After a wave of crime on campus, a forum was held at York University in Toronto in January of 2011 to address prevention methods. While speaking about campus rape, Officer Michael Sanguinetti said, “I’ve been told I’m not supposed to say this — however, women should avoid dressing like sluts in order not to be victimized.”
Sanguinetti’s Todd Akin-esque comments reflected more than just insensitivity to rape victims. The blame-the-victim mentality had infected Canada’s criminal justice system.
In February 2011, while presiding over a rape case in Manitoba, Justice Robert Dewar cited the 26-year-old victim’s provocative clothing, which included a tube top with no bra, stiletto heels, and a lot of makeup, as what essentially amounted to justification for the crime that was committed. He said the victim and her friend had "made it publicly known that they wanted to party" and said that "sex was in the air." Dewar concluded that the defendant was just "insensitive to the fact she (the victim) was not a willing participant" and sentenced him no jail time for a crime the prosecution thought warranted three years.
This miscarriage of justice resulted in a massive public outcry, including an appeal of the sentence and a review of the judge’s conduct by the Canadian Judicial Council.
On April 3, 2011, over 3,000 people gathered at Queen’s Park in Toronto and marched to the Toronto Police Headquarters in protest not only over Sanguinetti’s insensitive comments and Dewar’s rapist-friendly ruling, but the overall culture of stigmatizing sexual assault victims. Many protesters dressed in "slutty" clothes to make a point that no matter how one dresses, it is not an invitation to be assaulted. This movement became known as SlutWalk, and it spread first all over North America and then the world. It's name originated in reference to Officer Sanguinetti's comments and its intent is to take back and redefine a misogynistic word.
As Pope Francis visits Brazil this week for World Youth Day, a Brazilian version of SlutWalk has held a demonstration on the beaches of Copacabana, wearing, among other things, suggestive nun outfits. The idea behind the demonstrations is to establish a political counterpoint on sexuality.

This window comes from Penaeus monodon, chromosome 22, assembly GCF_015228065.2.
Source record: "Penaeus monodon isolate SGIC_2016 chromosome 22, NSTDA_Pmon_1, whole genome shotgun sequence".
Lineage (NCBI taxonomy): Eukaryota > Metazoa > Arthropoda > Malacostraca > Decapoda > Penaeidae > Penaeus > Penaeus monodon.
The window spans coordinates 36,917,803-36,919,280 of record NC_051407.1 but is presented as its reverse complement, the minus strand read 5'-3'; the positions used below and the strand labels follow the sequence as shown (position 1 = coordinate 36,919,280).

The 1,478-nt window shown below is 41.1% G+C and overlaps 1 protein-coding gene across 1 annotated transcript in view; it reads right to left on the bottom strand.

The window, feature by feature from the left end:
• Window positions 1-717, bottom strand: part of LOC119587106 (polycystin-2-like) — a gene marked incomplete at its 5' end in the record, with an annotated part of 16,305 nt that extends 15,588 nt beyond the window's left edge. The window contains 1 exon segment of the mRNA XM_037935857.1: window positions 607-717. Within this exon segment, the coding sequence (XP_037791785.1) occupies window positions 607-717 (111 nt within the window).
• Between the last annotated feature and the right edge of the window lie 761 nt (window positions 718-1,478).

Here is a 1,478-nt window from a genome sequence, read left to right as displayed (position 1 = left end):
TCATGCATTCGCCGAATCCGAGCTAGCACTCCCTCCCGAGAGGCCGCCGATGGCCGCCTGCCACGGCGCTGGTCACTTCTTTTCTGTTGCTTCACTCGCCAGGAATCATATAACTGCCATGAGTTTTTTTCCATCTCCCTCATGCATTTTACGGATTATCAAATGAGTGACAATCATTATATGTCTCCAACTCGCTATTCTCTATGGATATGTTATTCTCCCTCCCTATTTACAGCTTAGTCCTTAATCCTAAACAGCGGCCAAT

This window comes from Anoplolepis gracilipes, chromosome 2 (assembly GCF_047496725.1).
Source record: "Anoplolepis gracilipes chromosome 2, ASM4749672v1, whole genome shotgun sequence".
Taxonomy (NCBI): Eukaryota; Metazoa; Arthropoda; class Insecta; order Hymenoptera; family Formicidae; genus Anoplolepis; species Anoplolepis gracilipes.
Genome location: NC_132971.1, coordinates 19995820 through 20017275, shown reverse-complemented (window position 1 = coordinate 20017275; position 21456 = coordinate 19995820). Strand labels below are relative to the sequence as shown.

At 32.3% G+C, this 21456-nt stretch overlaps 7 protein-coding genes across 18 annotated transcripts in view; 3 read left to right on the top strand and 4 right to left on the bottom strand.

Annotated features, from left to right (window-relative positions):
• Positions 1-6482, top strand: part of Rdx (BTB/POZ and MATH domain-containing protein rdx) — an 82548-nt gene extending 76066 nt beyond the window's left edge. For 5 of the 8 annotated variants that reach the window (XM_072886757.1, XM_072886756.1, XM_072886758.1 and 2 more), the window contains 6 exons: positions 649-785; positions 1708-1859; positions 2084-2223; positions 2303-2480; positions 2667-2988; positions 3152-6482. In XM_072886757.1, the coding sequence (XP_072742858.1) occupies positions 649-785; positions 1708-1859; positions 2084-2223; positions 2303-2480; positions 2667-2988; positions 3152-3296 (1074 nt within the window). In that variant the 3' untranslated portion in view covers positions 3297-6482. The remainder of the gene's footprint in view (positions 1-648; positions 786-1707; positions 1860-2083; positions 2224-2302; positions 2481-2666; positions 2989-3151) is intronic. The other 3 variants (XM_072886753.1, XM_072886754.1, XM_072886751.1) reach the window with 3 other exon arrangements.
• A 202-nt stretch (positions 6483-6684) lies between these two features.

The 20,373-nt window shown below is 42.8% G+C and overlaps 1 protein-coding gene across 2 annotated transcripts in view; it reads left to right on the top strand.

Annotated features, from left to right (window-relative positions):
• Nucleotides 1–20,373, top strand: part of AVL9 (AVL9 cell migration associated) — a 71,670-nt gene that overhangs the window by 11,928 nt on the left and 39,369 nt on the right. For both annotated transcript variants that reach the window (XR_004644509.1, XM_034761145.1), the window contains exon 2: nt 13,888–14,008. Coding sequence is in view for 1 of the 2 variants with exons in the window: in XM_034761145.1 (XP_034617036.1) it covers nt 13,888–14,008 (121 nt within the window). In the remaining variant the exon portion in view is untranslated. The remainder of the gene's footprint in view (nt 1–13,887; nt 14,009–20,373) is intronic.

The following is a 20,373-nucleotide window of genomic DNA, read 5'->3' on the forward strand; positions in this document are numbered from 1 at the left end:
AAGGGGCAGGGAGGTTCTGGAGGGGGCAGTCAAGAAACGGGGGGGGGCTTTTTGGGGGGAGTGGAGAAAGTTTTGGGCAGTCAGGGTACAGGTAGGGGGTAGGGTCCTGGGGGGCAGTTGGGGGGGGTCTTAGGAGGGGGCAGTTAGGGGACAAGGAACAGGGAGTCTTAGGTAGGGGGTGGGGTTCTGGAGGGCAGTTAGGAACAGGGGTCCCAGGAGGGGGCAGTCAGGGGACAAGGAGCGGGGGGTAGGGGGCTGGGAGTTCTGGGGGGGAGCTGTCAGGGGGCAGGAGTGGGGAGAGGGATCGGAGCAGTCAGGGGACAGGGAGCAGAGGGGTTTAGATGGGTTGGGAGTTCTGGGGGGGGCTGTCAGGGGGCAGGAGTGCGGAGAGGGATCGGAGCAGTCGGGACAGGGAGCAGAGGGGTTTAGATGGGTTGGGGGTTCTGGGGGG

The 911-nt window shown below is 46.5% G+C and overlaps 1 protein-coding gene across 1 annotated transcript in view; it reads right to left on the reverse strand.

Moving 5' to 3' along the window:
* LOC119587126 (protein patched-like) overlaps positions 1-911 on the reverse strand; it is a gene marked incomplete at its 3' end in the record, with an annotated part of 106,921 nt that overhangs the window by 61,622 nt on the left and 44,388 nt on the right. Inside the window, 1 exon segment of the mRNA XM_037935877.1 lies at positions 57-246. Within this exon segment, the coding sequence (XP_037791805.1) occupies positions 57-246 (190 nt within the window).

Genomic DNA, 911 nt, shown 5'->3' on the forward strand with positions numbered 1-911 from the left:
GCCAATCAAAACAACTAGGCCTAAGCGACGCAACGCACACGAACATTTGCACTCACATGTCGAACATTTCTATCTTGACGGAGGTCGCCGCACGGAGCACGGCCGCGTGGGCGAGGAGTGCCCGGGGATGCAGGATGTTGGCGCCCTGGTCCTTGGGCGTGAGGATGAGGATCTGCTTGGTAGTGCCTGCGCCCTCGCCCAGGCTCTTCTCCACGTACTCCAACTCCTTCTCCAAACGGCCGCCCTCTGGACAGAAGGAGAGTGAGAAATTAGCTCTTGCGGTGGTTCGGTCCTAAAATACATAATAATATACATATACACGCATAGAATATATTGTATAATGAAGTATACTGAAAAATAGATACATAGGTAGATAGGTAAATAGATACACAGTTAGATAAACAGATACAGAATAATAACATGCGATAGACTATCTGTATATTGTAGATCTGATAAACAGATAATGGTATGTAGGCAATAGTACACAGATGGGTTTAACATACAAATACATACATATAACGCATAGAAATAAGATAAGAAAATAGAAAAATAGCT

It is well known that in many places around the world, there is an intense stigmatization of sexual assault victims in cultures with strong customs and taboos regarding sex and sexuality. Some cultures may view a rape victim, especially one who was previously a virgin, as "damaged goods," which leads to the victim being ostracized, disowned by friends and family, perhaps prohibited from marrying or divorced if already married, and sometimes even killed.
The Catholic Church has a well-documented taboo on sexuality in general. While not widely followed, the church's doctrine forbids premarital sex and the use of contraception. Sex is seen as primarily a mode of procreation, and engaging in sex as an act of intimacy is reserved solely for those who have made lifelong commitments to stay together.
To have that as a doctrine is very damaging. It reinforces the idea that those who engage in sex prior to marriage are "damaged goods," which not only makes a personal choice a public issue, but further ostracizes rape victims who had no say in the decision. Telling people in AIDS-ravaged countries that using condoms is a sin, or people living in poverty who cannot afford to raise a child that using birth control is a sin, is incredibly damaging to the well being of those societies.
Far too many lives have been ruined because of rape. Far too many rape victims have committed suicide because of the social stigmatization of being a victim of sexual assault. We need to change the blame-the-victim mentality associated with sexual assault, and instead reinforce the notion that there is never a justification for violating another's dignity.